>> for a telecon early next week.
>> Regarding isostasy: this is exciting that it seems to be working. I'll
>> definitely leave it to you/Sarah/Miren to make the go/no go call, and then
>> go with your decision (and restart bedrock/ice geometry).
>> Regarding basal sliding scheme: I'll reiterate my conservative opinion as
>> it pertains to surging CISM outlet glaciers in our first coupled
>> simulations. Although surge behavior is potentially interesting/real,
>> because it's cutting-edge/controversial I believe it requires a separate
>> ISM-specific study. This is analogous to CAM/CLM/CICE/POP approaches which
>> explore major new model behavior in dedicated papers prior to inclusion in
>> coupled simulations. I think first CESM2/CISM2 simulations are not
>> appropriate places to demonstrate surging for the first time. This is
>> because reviewer's concerns about unprecedented/undocumented CISM dynamics
>> could complicate acceptance of the coupled model description (and papers
>> based on descendent simulations). I'd argue this viewpoint something to
>> consider your development efforts and the sensitivity testing you/Sarah are
>> working on.
>> Regarding a potential switch to Blatter-Pattyn: DIVA has been an integral
>> part of recent LIWG planning/work, so your direction to me on Thursday
>> after the meeting to use Blatter-Pattyn (BP) for the JG/BG simulations
>> honestly really surprised me. This strikes me as an unexpected major
>> decision for both technical, scientific and manpower reasons. Based on
>> presentations, discussions and simulation experience my assumption was that
>> you/we had good trust in DIVA. Clearly there's some basic confusion on my
>> part here - which I feel needs clarification before I and all LIWG
>> stakeholders give a green light to coupled CESM/CISM control/transient
>> experiments, with either DIVA or BP.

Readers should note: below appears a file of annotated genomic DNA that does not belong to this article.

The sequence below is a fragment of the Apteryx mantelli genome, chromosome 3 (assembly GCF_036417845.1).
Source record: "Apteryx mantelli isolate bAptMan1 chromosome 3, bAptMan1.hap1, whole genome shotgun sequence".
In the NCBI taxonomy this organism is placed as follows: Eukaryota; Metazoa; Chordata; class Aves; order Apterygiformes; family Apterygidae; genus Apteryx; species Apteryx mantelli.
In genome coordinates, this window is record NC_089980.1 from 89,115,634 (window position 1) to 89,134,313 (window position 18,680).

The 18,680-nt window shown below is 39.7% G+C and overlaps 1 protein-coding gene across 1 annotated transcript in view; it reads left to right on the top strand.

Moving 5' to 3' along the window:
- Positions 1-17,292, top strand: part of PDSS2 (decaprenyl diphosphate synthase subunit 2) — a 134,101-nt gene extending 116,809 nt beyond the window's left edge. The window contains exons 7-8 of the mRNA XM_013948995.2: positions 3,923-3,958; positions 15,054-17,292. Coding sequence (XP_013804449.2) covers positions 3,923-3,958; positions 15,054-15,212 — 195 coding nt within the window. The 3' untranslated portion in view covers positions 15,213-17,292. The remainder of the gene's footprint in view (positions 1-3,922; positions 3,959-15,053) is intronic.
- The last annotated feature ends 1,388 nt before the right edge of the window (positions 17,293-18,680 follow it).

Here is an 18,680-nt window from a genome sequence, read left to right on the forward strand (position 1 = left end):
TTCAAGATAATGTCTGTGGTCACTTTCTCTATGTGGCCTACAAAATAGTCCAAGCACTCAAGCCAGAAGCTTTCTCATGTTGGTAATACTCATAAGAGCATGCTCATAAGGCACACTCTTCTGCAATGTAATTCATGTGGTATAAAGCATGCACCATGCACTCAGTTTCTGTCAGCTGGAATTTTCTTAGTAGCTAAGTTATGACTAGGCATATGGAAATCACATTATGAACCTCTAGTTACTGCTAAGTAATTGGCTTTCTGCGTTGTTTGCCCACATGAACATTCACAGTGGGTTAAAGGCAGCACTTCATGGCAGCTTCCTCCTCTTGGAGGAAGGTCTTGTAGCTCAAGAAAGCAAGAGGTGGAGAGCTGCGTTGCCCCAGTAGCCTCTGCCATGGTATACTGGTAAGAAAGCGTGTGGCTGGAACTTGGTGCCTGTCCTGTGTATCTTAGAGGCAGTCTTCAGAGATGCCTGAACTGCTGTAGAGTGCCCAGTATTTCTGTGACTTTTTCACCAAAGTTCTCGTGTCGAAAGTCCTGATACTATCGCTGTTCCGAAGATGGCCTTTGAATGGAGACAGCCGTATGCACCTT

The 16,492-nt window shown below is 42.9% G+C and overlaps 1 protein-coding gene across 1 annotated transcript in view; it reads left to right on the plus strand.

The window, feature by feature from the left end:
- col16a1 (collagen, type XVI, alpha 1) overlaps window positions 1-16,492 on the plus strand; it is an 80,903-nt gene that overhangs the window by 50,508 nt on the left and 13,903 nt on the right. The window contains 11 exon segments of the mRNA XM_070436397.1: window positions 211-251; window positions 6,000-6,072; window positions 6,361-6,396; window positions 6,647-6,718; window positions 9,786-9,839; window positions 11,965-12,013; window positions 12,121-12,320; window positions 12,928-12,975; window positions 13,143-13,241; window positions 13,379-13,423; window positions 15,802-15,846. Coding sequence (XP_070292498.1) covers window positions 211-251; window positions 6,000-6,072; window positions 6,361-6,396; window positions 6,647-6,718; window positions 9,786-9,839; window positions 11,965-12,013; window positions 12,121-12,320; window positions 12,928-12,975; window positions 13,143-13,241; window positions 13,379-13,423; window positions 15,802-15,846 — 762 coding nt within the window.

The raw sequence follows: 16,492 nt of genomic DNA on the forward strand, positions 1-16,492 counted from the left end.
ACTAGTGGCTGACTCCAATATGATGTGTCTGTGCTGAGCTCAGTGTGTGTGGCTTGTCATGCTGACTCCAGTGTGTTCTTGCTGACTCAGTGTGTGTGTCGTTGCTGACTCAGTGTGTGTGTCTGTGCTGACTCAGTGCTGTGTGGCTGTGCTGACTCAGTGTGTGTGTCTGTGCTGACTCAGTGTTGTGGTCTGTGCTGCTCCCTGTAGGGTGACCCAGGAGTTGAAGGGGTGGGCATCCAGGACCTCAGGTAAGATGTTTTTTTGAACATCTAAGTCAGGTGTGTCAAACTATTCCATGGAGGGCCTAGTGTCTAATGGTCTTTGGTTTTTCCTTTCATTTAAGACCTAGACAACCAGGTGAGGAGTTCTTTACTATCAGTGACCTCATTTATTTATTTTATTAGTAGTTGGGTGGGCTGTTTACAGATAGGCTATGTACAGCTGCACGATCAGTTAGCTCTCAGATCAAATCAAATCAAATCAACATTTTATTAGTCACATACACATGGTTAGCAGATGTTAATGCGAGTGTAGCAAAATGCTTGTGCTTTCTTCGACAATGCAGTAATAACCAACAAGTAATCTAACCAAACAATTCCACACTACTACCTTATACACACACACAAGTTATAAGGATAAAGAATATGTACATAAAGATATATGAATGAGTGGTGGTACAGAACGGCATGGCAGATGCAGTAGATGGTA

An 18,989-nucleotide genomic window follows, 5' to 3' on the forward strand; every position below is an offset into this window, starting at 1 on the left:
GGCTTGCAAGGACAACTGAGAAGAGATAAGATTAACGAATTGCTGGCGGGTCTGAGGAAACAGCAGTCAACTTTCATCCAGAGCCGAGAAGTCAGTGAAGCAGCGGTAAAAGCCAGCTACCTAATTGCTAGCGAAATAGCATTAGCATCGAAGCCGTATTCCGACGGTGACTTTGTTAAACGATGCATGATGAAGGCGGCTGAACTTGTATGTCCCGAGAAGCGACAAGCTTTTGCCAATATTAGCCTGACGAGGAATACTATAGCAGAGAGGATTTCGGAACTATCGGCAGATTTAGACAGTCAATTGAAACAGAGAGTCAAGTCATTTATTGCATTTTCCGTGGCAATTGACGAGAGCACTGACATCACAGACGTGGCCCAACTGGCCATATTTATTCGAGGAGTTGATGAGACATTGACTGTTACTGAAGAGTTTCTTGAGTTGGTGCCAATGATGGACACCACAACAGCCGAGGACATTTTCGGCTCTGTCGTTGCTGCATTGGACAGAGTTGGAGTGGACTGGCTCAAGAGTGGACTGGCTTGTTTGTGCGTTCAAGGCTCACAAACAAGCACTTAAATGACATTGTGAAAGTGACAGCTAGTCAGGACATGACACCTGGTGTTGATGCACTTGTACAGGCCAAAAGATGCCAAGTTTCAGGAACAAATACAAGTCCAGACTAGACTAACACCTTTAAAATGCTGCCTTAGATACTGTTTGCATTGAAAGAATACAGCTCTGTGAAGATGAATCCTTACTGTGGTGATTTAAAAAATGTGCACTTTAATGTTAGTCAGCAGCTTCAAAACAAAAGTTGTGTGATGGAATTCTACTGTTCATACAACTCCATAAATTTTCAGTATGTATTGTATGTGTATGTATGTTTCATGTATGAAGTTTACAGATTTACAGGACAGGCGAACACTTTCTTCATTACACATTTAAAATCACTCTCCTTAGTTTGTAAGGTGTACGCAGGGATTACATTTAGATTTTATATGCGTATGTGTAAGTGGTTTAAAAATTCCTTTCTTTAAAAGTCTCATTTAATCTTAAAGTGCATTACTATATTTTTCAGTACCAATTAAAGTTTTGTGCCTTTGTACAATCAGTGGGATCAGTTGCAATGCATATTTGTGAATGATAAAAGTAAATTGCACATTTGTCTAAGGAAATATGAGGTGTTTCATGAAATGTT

>> Motivated by these thoughts I suggest an open LIWG telecon early next
>> week in the spirit of finalizing CISM aspects of the coupled GrIS CESM/CISM
>> configuration. I'm definitely not thinking a final decision on all things
>> CISM will emerge during this call (although this would be ideal of
>> course!). Rather, given the central importance of CISM to LIWG efforts, at
>> this stage I consider it important for the LIWG to get an updated and
>> consistent understanding of:
>> -what your ongoing CISM implementation plan is for the newly-understood
>> stages of the Aschwanden basal traction scheme
>> -how/why you predict surge dynamics to evolve during this implementation
>> -remaining DIVA characteristics that you consider uncertain enough to
>> consider a switch to BP for upcoming CESM runs
>> -DIVA-BP comparison procedures you have planned
>> -how existing DIVA-based knowledge will relate to BP tuning (if the
>> DIVA-BP comparison suggests the need to switch to BP)
>> -what the DIVA->BP switch (if necessary) will possibly entail in terms of
>> effort and timelines
>> -a default fallback CISM configuration
>> Tuesday a.m. would work for me for a telecon. I'd imagine inviting
>> non-liwg-core folks associated with CISM work as well since they may have
>> useful input. I'd be happy to arrange telecon logistics if required. Most
>> importantly, does that work for you, Bill?
>> On Fri, Jun 23, 2017 at 9:38 AM, William Lipscomb <lipscomb at ucar.edu>
>>> Hi Jeremy,
>>> I was in a rush to head home with Matthew yesterday afternoon, before we
>>> had time to talk in detail about CISM config settings. So I wanted to
>>> follow up in an email. My understanding is that there are three main
>>> questions to settle:
>>> (1) Is the isostasy scientifically validated?
>>> (2) DIVA or Blatter-Pattyn?
>>> (3) Which effective pressure parameterization for basal sliding?
>>> On (1), I would defer to Sarah. I'd just add that CISM isostasy is